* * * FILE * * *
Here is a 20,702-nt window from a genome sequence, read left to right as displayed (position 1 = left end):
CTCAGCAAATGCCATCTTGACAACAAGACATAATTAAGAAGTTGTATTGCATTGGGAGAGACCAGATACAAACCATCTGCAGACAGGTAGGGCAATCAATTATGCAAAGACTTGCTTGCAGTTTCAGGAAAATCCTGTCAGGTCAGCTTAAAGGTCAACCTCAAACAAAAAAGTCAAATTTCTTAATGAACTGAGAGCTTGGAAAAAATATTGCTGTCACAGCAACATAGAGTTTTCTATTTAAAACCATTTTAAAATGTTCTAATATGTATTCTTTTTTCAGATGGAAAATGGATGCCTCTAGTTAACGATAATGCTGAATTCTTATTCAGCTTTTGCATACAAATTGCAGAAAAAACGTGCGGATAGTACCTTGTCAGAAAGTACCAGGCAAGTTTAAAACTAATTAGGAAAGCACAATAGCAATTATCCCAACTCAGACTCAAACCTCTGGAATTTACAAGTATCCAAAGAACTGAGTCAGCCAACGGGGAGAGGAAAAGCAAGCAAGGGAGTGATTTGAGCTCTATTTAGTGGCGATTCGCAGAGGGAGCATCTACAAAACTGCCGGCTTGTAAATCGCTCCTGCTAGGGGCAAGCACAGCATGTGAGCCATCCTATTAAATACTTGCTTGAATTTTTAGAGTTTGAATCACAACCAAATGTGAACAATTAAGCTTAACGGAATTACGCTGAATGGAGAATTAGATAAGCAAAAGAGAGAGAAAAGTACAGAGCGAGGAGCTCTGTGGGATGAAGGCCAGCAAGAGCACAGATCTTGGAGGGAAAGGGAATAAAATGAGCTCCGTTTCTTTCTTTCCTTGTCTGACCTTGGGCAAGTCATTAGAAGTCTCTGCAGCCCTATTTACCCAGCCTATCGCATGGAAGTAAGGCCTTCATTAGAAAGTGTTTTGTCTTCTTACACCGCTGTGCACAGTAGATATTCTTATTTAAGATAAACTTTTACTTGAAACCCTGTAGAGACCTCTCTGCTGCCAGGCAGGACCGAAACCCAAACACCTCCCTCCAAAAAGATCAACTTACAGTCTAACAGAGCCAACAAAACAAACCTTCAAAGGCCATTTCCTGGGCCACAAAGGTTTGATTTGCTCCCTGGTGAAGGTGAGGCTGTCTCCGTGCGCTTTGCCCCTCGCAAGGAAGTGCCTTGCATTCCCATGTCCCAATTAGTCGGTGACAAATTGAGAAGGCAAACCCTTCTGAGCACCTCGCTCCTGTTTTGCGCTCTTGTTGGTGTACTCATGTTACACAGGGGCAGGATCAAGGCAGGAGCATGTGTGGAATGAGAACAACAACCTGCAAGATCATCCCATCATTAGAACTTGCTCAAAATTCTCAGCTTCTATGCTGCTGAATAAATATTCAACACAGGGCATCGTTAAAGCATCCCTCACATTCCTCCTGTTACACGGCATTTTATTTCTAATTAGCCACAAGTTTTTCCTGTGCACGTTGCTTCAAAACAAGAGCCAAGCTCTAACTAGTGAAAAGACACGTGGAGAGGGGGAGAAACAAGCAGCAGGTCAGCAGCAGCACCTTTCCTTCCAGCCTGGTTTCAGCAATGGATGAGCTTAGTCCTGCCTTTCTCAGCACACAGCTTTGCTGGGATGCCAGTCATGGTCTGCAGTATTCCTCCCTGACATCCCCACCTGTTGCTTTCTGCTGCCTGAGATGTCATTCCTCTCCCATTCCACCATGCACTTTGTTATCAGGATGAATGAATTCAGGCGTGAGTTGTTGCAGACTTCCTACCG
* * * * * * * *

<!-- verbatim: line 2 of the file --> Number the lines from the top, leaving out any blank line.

CTCAGCAAATGCCATCTTGACAACAAGACATAATTAAGAAGTTGTATTGCATTGGGAGAGACCAGATACAAACCATCTGCAGACAGGTAGGGCAATCAATTATGCAAAGACTTGCTTGCAGTTTCAGGAAAATCCTGTCAGGTCAGCTTAAAGGTCAACCTCAAACAAAAAAGTCAAATTTCTTAATGAACTGAGAGCTTGGAAAAAATATTGCTGTCACAGCAACATAGAGTTTTCTATTTAAAACCATTTTAAAATGTTCTAATATGTATTCTTTTTTCAGATGGAAAATGGATGCCTCTAGTTAACGATAATGCTGAATTCTTATTCAGCTTTTGCATACAAATTGCAGAAAAAACGTGCGGATAGTACCTTGTCAGAAAGTACCAGGCAAGTTTAAAACTAATTAGGAAAGCACAATAGCAATTATCCCAACTCAGACTCAAACCTCTGGAATTTACAAGTATCCAAAGAACTGAGTCAGCCAACGGGGAGAGGAAAAGCAAGCAAGGGAGTGATTTGAGCTCTATTTAGTGGCGATTCGCAGAGGGAGCATCTACAAAACTGCCGGCTTGTAAATCGCTCCTGCTAGGGGCAAGCACAGCATGTGAGCCATCCTATTAAATACTTGCTTGAATTTTTAGAGTTTGAATCACAACCAAATGTGAACAATTAAGCTTAACGGAATTACGCTGAATGGAGAATTAGATAAGCAAAAGAGAGAGAAAAGTACAGAGCGAGGAGCTCTGTGGGATGAAGGCCAGCAAGAGCACAGATCTTGGAGGGAAAGGGAATAAAATGAGCTCCGTTTCTTTCTTTCCTTGTCTGACCTTGGGCAAGTCATTAGAAGTCTCTGCAGCCCTATTTACCCAGCCTATCGCATGGAAGTAAGGCCTTCATTAGAAAGTGTTTTGTCTTCTTACACCGCTGTGCACAGTAGATATTCTTATTTAAGATAAACTTTTACTTGAAACCCTGTAGAGACCTCTCTGCTGCCAGGCAGGACCGAAACCCAAACACCTCCCTCCAAAAAGATCAACTTACAGTCTAACAGAGCCAACAAAACAAACCTTCAAAGGCCATTTCCTGGGCCACAAAGGTTTGATTTGCTCCCTGGTGAAGGTGAGGCTGTCTCCGTGCGCTTTGCCCCTCGCAAGGAAGTGCCTTGCATTCCCATGTCCCAATTAGTCGGTGACAAATTGAGAAGGCAAACCCTTCTGAGCACCTCGCTCCTGTTTTGCGCTCTTGTTGGTGTACTCATGTTACACAGGGGCAGGATCAAGGCAGGAGCATGTGTGGAATGAGAACAACAACCTGCAAGATCATCCCATCATTAGAACTTGCTCAAAATTCTCAGCTTCTATGCTGCTGAATAAATATTCAACACAGGGCATCGTTAAAGCATCCCTCACATTCCTCCTGTTACACGGCATTTTATTTCTAATTAGCCACAAGTTTTTCCTGTGCACGTTGCTTCAAAACAAGAGCCAAGCTCTAACTAGTGAAAAGACACGTGGAGAGGGGGAGAAACAAGCAGCAGGTCAGCAGCAGCACCTTTCCTTCCAGCCTGGTTTCAGCAATGGATGAGCTTAGTCCTGCCTTTCTCAGCACACAGCTTTGCTGGGATGCCAGTCATGGTCTGCAGTATTCCTCCCTGACATCCCCACCTGTTGCTTTCTGCTGCCTGAGATGTCATTCCTCTCCCATTCCACCATGCACTTTGTTATCAGGATGAATGAATTCAGGCGTGAGTTGTTGCAGACTTCCTACCG